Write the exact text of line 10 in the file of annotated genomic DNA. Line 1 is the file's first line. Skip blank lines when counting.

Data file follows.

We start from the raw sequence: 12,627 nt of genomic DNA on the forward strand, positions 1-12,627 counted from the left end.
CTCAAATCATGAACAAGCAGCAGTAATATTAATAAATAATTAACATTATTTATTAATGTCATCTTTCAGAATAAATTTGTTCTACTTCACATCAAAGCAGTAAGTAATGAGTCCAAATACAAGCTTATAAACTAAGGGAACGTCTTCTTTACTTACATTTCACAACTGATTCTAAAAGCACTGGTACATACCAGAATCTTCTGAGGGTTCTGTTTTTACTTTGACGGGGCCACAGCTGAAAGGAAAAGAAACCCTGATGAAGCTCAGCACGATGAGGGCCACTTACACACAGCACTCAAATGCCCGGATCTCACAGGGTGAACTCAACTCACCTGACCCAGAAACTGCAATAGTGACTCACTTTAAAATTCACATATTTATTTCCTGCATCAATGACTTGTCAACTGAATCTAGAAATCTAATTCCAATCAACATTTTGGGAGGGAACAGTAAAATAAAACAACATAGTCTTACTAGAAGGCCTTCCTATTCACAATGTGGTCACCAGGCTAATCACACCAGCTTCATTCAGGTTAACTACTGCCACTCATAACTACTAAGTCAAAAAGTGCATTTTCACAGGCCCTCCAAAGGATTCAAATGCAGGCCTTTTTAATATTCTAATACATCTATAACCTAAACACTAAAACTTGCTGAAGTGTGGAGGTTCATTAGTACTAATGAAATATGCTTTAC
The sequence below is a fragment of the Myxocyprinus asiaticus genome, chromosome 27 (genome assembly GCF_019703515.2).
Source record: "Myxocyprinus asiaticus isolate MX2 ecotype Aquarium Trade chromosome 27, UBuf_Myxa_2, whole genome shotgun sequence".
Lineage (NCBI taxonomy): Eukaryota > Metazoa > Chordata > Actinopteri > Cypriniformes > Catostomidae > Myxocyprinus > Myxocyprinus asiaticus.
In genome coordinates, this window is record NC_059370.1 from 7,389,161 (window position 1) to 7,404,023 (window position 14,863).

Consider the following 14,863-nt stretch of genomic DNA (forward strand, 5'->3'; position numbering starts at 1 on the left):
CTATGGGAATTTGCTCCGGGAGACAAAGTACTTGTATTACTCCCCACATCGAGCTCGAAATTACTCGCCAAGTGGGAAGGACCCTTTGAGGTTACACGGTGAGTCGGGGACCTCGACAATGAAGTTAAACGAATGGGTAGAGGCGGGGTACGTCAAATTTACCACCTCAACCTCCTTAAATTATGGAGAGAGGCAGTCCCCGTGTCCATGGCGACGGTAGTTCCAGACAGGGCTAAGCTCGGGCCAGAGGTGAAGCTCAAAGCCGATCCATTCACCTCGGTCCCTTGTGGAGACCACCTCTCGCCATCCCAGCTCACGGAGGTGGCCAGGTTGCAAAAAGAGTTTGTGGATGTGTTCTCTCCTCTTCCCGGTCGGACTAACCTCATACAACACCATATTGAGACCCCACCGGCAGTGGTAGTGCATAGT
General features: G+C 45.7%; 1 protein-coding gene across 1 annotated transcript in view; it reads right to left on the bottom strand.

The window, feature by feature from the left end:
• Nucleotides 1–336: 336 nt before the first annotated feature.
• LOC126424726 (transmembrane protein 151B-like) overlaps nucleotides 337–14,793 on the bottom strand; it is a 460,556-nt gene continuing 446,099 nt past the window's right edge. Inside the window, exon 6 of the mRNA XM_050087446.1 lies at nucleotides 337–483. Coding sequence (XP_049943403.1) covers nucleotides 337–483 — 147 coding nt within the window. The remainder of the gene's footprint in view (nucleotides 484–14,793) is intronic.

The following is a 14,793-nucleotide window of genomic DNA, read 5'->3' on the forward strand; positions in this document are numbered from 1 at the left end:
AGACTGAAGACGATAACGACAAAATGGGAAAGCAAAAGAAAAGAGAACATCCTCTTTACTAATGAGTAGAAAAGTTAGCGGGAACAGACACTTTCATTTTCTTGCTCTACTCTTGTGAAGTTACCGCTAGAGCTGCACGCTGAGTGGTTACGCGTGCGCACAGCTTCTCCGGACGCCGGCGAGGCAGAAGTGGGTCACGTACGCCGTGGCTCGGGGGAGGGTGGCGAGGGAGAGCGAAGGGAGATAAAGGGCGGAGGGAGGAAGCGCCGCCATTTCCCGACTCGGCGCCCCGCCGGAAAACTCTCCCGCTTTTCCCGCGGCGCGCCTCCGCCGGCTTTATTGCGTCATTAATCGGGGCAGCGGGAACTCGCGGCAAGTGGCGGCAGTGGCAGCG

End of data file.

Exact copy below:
The window, feature by feature from the left end: